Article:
Tag: Escapism

Isaac Asimov – The Bicentennial Man | Review

Title: The Bicentennial Man

Author: Isaac Asimov

Type: Fiction

Page Count: 256

Rating: 4.5/5

What we have here is another cracking little collection of Isaac Asimov’s short stories, along with Asimov’s introductions to the stories for a little additional context. There were actually one or two here that I’d already read and so I skipped past those, although I did read the introductory essays as they were different.

I’ve also read a full length novel that Asimov co-wrote with Robert Silverberg and which is based on the titular short story here, but it was nice to go back to the original. I also heard that Asimov wasn’t really involved in the novel, which I can believe because it was published not long before he died.

Asimov’s short story collections are always a lot of fun, and while I’m still yet to find one that’s as good as I Robot, I can’t exactly be mad about it because that book is a masterpiece. I love Asimov’s work and I love the way that he sets up his three laws of robotics only to knock them down again by looking at the different ways in which they can be subverted.

That means reading Asimov feels like so much more than simply enjoying a little science fiction escapism. It’s almost philosophical, and it asks the reader a lot of questions about what it means to be human, as well as what it means to be a robot. I’d definitely recommend picking it up.

Learn more about The Bicentennial Man.


Cressida Cowell – How to Break a Dragon’s Heart | Review

Title: How to Break a Dragon’s Heart

Author: Cressida Cowell

Type: Fiction

Page Count/Review Word Count: 320

Rating: 4*/5


Cressida Cowell - How to Break a Dragon's Heart

Cressida Cowell – How to Break a Dragon’s Heart


When I first picked this one up, I wasn’t sure if I was actually going to finish it. I mean, it’s a kid’s book, right? But it turns out that despite being the eighth in a series of which I’ve only read the first, it was actually quite the cracker. I really enjoyed it, and I’m glad that they’re written in such a way that you don’t have to read them in order. It means I can keep on picking them up from charity shops as and when I see them.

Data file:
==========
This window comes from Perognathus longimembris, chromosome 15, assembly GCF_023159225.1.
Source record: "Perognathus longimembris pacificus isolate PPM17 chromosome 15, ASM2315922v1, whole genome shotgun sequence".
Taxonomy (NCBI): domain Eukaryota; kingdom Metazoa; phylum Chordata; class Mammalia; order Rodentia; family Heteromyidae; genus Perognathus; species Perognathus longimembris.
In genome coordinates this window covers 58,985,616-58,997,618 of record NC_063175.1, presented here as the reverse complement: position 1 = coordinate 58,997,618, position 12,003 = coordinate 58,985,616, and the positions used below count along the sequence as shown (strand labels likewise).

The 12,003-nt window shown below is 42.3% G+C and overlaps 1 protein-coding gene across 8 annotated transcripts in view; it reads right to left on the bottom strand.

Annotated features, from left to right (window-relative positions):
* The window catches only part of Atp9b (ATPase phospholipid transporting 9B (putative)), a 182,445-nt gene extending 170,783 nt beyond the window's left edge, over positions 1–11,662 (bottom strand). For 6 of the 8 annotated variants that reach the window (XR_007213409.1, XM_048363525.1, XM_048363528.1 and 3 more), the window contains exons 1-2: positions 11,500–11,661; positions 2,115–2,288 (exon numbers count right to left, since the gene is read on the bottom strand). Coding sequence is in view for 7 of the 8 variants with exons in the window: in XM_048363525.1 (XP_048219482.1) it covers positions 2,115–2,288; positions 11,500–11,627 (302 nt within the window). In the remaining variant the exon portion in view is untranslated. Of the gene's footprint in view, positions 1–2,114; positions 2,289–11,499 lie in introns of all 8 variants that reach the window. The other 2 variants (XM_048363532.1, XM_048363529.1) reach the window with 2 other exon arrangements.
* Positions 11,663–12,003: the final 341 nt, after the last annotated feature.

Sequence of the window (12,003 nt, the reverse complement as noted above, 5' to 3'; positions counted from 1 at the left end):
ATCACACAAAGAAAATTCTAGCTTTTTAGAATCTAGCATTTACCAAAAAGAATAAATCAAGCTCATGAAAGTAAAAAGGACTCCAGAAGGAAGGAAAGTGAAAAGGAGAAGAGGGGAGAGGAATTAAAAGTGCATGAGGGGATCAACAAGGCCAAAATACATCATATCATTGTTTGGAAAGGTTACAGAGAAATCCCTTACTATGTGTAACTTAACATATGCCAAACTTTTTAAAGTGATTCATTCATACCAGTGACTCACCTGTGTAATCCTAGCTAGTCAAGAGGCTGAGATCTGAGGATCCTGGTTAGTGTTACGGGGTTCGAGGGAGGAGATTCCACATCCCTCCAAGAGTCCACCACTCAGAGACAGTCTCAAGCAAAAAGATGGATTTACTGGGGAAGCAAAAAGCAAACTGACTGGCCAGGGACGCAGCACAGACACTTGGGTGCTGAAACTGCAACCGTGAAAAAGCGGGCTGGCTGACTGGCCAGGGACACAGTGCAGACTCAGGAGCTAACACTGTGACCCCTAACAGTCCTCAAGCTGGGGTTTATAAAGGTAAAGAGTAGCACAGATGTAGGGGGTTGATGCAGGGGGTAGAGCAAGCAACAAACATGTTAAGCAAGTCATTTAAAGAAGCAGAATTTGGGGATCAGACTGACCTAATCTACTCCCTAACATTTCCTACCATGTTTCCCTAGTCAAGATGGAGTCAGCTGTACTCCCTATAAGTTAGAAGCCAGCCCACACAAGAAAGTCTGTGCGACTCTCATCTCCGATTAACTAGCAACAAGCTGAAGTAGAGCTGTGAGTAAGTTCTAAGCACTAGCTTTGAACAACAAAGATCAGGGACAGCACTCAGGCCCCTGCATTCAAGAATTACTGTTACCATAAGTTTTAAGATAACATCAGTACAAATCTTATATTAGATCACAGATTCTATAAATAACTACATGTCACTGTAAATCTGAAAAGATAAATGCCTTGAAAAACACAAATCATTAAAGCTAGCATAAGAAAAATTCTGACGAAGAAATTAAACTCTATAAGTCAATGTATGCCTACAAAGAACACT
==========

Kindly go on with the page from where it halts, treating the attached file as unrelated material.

If you’re familiar with the movie (or the TV show) of How to Train Your Dragon then you pretty much know what to expect here. In this adventure, Hiccup finds himself saving his friend Fishlegs by accidentally proposing marriage and having to complete an impossible task to win permission from her father. Along the way, he learns a little more about his ancestor, Hiccup Horrendous Haddock the Second, and meeting plenty more dragons along the way.

Sure, it can be a little daft at times, but it’s pure escapism and it proved to me that you’re never too old to enjoy a good tale about dragons. In fact, I enjoyed it so much that I now plan to add the rest of the series to my Goodreads wishlist, which must mean something. Cowell’s writing style is perfect for kids without being offputting to adults, and the illustrations throughout the book really helped to bring it to life. I also noticed a few differences between the books and the movie/TV shows, including the fact that in the books, Toothless is green. But he’ll always be black in my head because the animated Toothless is the spitting image of my cat, Biggie. So cute.


Cressida Cowell

Cressida Cowell


Click here to buy How to Break a Dragon’s Heart.